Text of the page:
In the book of Numbers, a ritual involves drinking “bitter water” to test a wife’s faithfulness to her husband. This ritual was performed if a husband suspected his wife of committing adultery or had feelings of jealousy, putting her faithfulness into question (cf. Numbers 5:29-30). You can read about this here (Numbers 5:11-31).

This ritual involved drinking holy water mixed with dirt from the temple floor. In addition, whatever ink was used in writing scrolls would be mixed in with the water since there would be “curses” written on the scroll that would fall upon the woman if she were guilty of adultery. 

There’s one verse people use to advocate abortion in Numbers 5:11-31. 

Here the priest is to put the woman under this curse—”may the Lord cause you to become a curse among your people when he makes your womb miscarry and your abdomen swell (emphasis added).

Numbers 5:21 (NIV)

The NIV’s use of the word “miscarry” is unfortunate because that’s not what the text says. While the text indicates something might happen regarding the womb, the best interpretations suggest there might be fertility issues. In fact, according to Jewish tradition, pregnant women weren’t allowed to participate in this ritual (Mishnah Sotah 4:3). Furthermore, there was nothing in the water that could cause any of the effects described. Thus, this ritual had nothing to do with terminating pregnancies.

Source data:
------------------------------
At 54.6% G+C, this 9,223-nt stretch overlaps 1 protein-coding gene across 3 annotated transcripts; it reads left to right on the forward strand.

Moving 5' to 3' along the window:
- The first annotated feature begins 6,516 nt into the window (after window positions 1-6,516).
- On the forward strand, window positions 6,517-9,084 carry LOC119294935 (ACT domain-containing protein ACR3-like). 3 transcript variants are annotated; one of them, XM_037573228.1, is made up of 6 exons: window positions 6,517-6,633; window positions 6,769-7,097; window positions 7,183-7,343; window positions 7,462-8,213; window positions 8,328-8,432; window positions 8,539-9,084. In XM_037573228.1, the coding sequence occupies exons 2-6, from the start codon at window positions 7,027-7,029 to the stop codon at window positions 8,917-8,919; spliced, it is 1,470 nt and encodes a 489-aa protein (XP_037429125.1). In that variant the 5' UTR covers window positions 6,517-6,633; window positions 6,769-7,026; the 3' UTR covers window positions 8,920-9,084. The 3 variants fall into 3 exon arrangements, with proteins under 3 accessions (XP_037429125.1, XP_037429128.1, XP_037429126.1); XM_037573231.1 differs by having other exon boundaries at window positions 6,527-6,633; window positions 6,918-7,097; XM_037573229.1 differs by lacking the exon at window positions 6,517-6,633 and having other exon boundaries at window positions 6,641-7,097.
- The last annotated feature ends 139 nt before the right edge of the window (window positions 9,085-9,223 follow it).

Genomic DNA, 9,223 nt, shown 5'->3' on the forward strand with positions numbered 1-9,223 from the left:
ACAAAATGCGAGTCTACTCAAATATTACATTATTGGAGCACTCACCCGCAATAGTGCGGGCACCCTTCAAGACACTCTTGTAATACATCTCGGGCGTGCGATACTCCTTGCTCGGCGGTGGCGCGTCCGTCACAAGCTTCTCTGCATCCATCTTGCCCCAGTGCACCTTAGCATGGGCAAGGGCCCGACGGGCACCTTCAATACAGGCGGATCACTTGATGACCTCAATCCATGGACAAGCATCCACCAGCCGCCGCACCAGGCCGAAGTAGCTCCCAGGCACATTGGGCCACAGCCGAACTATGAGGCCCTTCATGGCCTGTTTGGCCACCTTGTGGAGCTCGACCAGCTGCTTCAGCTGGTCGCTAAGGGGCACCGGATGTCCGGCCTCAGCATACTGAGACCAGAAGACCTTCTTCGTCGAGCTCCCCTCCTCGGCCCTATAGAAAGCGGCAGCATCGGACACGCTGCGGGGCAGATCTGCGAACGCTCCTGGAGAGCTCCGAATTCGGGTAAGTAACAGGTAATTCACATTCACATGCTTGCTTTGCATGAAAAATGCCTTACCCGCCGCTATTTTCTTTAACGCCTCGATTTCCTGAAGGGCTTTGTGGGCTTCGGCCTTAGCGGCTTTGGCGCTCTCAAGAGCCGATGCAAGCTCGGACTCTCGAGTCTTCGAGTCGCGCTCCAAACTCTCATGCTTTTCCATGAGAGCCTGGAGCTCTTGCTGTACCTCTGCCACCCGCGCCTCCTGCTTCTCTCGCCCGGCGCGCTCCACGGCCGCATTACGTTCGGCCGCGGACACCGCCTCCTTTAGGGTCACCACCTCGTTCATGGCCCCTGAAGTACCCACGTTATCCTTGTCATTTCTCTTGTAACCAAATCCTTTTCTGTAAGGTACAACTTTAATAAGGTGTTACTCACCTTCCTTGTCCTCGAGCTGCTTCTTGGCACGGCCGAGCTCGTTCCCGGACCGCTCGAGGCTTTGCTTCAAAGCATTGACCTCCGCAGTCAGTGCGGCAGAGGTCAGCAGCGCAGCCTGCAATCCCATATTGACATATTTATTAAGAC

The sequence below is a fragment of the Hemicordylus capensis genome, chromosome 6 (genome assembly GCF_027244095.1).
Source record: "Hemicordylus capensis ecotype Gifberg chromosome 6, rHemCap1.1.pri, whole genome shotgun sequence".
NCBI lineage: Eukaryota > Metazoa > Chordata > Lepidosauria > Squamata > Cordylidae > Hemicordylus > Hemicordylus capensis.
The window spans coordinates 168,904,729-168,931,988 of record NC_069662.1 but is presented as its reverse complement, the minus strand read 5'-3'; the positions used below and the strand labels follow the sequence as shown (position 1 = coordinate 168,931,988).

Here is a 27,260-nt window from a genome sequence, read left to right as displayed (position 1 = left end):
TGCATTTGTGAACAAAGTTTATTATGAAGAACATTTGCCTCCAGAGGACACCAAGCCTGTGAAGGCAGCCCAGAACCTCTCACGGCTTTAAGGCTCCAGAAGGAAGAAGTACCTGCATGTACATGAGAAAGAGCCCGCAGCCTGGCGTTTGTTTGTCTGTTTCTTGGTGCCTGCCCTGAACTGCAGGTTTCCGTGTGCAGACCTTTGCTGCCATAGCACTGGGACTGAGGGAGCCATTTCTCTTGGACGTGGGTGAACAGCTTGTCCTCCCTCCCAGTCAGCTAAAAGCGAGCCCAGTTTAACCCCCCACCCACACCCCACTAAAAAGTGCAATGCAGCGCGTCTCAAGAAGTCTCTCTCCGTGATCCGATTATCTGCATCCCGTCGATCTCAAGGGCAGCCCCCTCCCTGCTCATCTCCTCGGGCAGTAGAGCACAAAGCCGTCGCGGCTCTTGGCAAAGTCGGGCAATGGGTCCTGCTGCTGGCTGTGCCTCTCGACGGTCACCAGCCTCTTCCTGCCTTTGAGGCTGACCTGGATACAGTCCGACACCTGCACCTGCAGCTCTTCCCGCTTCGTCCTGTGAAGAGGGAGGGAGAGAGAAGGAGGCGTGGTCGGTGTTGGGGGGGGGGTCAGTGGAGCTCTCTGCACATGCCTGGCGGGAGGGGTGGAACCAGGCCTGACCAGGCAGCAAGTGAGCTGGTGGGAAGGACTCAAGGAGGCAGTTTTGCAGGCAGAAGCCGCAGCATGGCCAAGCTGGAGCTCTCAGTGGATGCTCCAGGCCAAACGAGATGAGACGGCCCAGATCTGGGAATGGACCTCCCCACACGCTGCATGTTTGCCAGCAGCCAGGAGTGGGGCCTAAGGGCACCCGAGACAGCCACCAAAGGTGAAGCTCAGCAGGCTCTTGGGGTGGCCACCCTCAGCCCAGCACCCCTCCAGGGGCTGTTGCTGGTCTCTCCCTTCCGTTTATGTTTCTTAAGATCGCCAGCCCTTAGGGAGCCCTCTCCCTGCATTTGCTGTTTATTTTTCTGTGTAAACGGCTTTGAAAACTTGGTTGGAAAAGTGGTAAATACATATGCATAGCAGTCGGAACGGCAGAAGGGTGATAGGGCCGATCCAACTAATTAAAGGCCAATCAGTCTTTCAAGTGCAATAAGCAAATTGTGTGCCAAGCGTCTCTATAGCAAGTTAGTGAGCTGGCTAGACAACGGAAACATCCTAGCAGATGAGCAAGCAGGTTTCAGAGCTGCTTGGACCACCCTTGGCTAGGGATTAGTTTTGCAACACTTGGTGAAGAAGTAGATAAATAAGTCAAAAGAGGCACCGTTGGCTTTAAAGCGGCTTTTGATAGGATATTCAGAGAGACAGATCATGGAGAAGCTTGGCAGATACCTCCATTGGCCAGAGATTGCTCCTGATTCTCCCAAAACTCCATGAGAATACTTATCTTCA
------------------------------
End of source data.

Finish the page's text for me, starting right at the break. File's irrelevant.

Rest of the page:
The ritual itself appears barbaric and chauvinistic. However, the alternatives to such a ritual were spousal abuse and murder. If a man suspected his wife of adultery, he might beat her or have her stoned to death as an adulteress. This isn’t a good situation either, but when women didn’t have any rights, the ritual of bitter water helped prove the innocence of women suspected of adultery and kept them from the harm that might otherwise have fallen upon them.